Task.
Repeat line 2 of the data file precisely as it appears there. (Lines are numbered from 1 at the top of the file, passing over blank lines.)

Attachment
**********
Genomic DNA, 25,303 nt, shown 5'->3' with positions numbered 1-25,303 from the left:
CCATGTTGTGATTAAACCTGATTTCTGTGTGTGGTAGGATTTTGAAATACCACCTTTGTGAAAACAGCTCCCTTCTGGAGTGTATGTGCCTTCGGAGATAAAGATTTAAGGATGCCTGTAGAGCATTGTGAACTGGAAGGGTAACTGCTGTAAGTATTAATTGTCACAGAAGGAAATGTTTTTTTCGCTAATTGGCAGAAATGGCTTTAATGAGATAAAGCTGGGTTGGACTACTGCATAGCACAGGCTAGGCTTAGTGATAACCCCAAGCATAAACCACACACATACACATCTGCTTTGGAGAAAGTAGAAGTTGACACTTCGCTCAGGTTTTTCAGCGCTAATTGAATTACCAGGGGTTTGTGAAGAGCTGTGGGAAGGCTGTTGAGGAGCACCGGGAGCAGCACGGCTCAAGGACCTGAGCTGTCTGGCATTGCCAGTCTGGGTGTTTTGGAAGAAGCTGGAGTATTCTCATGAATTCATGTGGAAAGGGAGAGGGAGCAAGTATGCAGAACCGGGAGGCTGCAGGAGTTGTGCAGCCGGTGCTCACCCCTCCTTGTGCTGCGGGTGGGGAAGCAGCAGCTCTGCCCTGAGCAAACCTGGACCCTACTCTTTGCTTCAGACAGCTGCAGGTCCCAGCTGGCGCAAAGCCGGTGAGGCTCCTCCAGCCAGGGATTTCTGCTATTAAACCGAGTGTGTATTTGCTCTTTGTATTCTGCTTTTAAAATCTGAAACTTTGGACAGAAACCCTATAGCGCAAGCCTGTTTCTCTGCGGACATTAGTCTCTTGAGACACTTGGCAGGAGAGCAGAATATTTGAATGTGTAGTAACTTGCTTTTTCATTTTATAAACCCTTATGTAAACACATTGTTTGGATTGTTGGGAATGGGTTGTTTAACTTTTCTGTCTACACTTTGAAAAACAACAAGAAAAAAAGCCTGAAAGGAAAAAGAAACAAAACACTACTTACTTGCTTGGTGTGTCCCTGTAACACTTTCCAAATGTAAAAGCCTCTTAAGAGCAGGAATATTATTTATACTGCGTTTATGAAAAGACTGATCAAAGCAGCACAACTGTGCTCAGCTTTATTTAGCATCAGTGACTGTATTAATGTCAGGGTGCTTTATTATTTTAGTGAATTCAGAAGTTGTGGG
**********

CCATGTTGTGATTAAACCTGATTTCTGTGTGTGGTAGGATTTTGAAATACCACCTTTGTGAAAACAGCTCCCTTCTGGAGTGTATGTGCCTTCGGAGATAAAGATTTAAGGATGCCTGTAGAGCATTGTGAACTGGAAGGGTAACTGCTGTAAGTATTAATTGTCACAGAAGGAAATGTTTTTTTCGCTAATTGGCAGAAATGGCTTTAATGAGATAAAGCTGGGTTGGACTACTGCATAGCACAGGCTAGGCTTAGTGATAACCCCAAGCATAAACCACACACATACACATCTGCTTTGGAGAAAGTAGAAGTTGACACTTCGCTCAGGTTTTTCAGCGCTAATTGAATTACCAGGGGTTTGTGAAGAGCTGTGGGAAGGCTGTTGAGGAGCACCGGGAGCAGCACGGCTCAAGGACCTGAGCTGTCTGGCATTGCCAGTCTGGGTGTTTTGGAAGAAGCTGGAGTATTCTCATGAATTCATGTGGAAAGGGAGAGGGAGCAAGTATGCAGAACCGGGAGGCTGCAGGAGTTGTGCAGCCGGTGCTCACCCCTCCTTGTGCTGCGGGTGGGGAAGCAGCAGCTCTGCCCTGAGCAAACCTGGACCCTACTCTTTGCTTCAGACAGCTGCAGGTCCCAGCTGGCGCAAAGCCGGTGAGGCTCCTCCAGCCAGGGATTTCTGCTATTAAACCGAGTGTGTATTTGCTCTTTGTATTCTGCTTTTAAAATCTGAAACTTTGGACAGAAACCCTATAGCGCAAGCCTGTTTCTCTGCGGACATTAGTCTCTTGAGACACTTGGCAGGAGAGCAGAATATTTGAATGTGTAGTAACTTGCTTTTTCATTTTATAAACCCTTATGTAAACACATTGTTTGGATTGTTGGGAATGGGTTGTTTAACTTTTCTGTCTACACTTTGAAAAACAACAAGAAAAAAAGCCTGAAAGGAAAAAGAAACAAAACACTACTTACTTGCTTGGTGTGTCCCTGTAACACTTTCCAAATGTAAAAGCCTCTTAAGAGCAGGAATATTATTTATACTGCGTTTATGAAAAGACTGATCAAAGCAGCACAACTGTGCTCAGCTTTATTTAGCATCAGTGACTGTATTAATGTCAGGGTGCTTTATTATTTTAGTGAATTCAGAAGTTGTGGG